|US5361841 *||May 27, 1993||Nov 8, 1994||Shell Oil Company||Drilling and cementing with blast furnace slag/polyalcohol fluid|
|US5361842 *||May 27, 1993||Nov 8, 1994||Shell Oil Company||Drilling and cementing with blast furnace slag/silicate fluid|
|US5363918 *||Aug 4, 1993||Nov 15, 1994||Shell Oil Company||Wellbore sealing with unsaturated monomer system|
|US5367089 *||Nov 8, 1993||Nov 22, 1994||Shell Oil Company||Polyethercyclicpolyols from epihalohydrins, polyhydric alcohols and metal hydroxides or epoxy alcohol and optionally polyhydric alcohols with addition of epoxy resins|
|US5374309 *||Feb 26, 1993||Dec 20, 1994||Blue Circle America, Inc.||Process and system for producing cementitious materials from ferrous blast furnace slags|
|US5387739 *||Apr 28, 1992||Feb 7, 1995||Pichat; Philippe||Treatment of municipal waste ash|
|US5436227 *||May 27, 1993||Jul 25, 1995||Shell Oil Company||Soluble/insoluble alcohol in drilling fluid|
|US5439056 *||Jun 28, 1993||Aug 8, 1995||Shell Oil Company||Coal slag solidification of drilling fluid|
|US5501277 *||Mar 6, 1995||Mar 26, 1996||Halliburton Company||Combating lost circulation during the drilling of wells|
|US5575827 *||Jun 21, 1994||Nov 19, 1996||Blue Circle America, Inc.||System for producing cementitious materials from ferrous blast furnace slags|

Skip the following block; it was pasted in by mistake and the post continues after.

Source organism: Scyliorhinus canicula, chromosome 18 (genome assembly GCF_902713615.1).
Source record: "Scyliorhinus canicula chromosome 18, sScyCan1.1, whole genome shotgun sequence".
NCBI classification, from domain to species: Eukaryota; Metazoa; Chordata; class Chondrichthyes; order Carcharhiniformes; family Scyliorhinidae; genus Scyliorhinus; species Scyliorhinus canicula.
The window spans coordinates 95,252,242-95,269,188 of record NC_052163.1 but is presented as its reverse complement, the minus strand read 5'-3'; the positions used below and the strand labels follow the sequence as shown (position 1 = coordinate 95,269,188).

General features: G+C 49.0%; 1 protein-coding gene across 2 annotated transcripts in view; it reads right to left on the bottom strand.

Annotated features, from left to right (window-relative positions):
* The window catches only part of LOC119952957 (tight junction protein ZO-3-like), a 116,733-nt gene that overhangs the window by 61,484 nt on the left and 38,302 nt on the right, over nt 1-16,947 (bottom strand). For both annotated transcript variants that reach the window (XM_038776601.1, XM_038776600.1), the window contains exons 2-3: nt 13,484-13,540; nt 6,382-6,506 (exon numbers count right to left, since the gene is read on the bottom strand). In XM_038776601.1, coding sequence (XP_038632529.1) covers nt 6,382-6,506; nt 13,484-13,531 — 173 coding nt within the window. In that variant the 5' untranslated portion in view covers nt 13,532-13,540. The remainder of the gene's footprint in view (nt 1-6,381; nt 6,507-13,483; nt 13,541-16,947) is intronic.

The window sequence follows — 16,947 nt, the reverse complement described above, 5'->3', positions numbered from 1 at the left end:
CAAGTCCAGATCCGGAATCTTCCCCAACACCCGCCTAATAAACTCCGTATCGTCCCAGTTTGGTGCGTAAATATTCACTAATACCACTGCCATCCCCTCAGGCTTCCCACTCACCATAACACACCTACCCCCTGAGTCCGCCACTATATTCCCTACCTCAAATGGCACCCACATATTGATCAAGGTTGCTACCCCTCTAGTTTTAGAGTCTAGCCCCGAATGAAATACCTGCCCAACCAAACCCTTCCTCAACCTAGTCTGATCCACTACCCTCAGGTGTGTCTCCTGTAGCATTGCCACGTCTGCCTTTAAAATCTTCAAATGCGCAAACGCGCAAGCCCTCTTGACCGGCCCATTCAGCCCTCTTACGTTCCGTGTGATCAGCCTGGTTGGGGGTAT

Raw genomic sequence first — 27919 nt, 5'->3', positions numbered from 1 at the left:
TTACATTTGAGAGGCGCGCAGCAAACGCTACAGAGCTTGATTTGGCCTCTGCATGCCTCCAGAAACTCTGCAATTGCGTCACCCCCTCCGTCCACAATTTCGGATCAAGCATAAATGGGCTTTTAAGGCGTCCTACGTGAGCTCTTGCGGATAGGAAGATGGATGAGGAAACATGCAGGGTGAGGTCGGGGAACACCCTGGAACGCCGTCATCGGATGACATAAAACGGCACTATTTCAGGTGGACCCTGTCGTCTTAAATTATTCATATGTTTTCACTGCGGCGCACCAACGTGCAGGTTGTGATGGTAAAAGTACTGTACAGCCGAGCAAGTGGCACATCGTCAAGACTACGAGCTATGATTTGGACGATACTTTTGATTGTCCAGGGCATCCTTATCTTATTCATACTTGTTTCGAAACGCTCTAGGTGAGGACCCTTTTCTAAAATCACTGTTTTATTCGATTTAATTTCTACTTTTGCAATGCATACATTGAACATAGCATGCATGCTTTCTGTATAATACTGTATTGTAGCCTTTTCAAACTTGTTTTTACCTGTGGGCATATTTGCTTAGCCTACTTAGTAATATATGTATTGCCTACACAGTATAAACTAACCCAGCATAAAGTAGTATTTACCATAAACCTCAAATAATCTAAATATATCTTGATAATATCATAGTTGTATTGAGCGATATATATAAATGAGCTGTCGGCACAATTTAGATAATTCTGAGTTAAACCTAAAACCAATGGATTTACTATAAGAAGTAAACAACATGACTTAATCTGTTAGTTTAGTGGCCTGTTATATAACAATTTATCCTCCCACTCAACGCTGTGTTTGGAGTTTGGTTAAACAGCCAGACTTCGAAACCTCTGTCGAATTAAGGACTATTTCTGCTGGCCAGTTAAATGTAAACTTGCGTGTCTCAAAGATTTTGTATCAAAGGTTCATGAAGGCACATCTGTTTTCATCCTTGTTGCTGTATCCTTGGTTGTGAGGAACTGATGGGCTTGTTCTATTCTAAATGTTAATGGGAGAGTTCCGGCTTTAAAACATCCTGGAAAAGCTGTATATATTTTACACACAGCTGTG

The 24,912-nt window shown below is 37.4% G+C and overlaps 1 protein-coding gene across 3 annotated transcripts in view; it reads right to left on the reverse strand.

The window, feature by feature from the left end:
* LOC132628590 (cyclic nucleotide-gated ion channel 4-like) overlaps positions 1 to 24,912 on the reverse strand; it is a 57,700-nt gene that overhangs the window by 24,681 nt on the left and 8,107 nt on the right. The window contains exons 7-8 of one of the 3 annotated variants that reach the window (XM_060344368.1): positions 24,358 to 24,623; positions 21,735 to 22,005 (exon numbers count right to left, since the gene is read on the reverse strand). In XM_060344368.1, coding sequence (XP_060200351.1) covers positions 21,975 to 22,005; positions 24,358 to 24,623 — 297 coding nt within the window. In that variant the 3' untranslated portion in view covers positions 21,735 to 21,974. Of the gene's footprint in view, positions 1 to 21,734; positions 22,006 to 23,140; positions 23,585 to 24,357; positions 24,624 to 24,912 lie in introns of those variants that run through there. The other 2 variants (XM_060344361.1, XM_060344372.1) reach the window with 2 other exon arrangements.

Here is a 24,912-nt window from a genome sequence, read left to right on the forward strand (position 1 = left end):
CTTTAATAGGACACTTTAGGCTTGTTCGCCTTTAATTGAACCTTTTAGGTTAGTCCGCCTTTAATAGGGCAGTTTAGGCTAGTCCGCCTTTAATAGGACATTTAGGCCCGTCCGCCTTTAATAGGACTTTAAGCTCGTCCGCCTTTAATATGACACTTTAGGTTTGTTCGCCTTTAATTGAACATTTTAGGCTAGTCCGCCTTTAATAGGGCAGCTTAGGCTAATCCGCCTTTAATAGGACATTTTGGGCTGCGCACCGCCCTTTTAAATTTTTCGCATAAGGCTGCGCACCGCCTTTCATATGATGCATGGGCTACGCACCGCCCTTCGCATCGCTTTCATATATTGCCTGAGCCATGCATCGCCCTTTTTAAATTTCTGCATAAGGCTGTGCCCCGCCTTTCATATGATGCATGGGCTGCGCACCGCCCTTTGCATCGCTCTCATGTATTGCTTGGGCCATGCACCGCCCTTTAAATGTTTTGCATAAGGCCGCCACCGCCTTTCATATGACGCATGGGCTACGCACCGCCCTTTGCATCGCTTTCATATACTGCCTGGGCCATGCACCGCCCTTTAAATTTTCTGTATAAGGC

|US5624489 *||Jan 23, 1995||Apr 29, 1997||National Research Council Of Canada||Conversion-preventing additive for high alumina cement products|
|US5766297 *||Aug 27, 1996||Jun 16, 1998||Blue Circle, Inc.||System for producing cementitious materials from ferrous blast furnace slags|
|US6113684 *||Apr 16, 1999||Sep 5, 2000||Kunbargi; Hassan||Rapid hardening, ultra-high early strength Portland-type cement compositions, novel clinkers and methods for their manufacture which reduce harmful gaseous emissions|
|US6332920 *||Nov 2, 1998||Dec 25, 2001||Bouygues||Slag for cementing a well, in particular an oil well|
|US6406534||Nov 20, 2000||Jun 18, 2002||Hassan Kunbargi||Rapid hardening, ultra-high early strength portland-type cement compositions, novel clinkers and methods for their manufacture which reduce harmful gaseous emissions|
|US6692570||Mar 4, 2002||Feb 17, 2004||James Hardie Research Pty Limited||Spattering apparatus|
|US6749897||Mar 4, 2002||Jun 15, 2004||James Hardie Research Pty Limited||Coatings for building products and methods of using same|
|US6758896||Jul 18, 2001||Jul 6, 2004||Hassan Kunbargi||Rapid hardening, ultra-high early strength portland-type cement compositions, novel clinkers and methods for their manufacture which reduce harmful gaseous emissions|
|US6824715||Mar 4, 2002||Nov 30, 2004||James Hardie Research Pty Limited||Method and apparatus for forming a laminated sheet material by spattering|
|US7341105||Jun 20, 2006||Mar 11, 2008||Holcim (Us) Inc.||Cementitious compositions for oil well cementing applications|
|US7396402||Mar 4, 2002||Jul 8, 2008||James Hardie International Finance B.V.||Coatings for building products and dewatering aid for use with same|
|US7419544||Oct 7, 2004||Sep 2, 2008||James Hardie International Finance B.V.||Additive for dewaterable slurry and slurry incorporating same|
|US7527688||Dec 19, 2007||May 5, 2009||Holcim (Us) Inc.||Cementitious compositions for oil well cementing applications|
|US7658794||Apr 15, 2003||Feb 9, 2010||James Hardie Technology Limited||Fiber cement building materials with low density additives|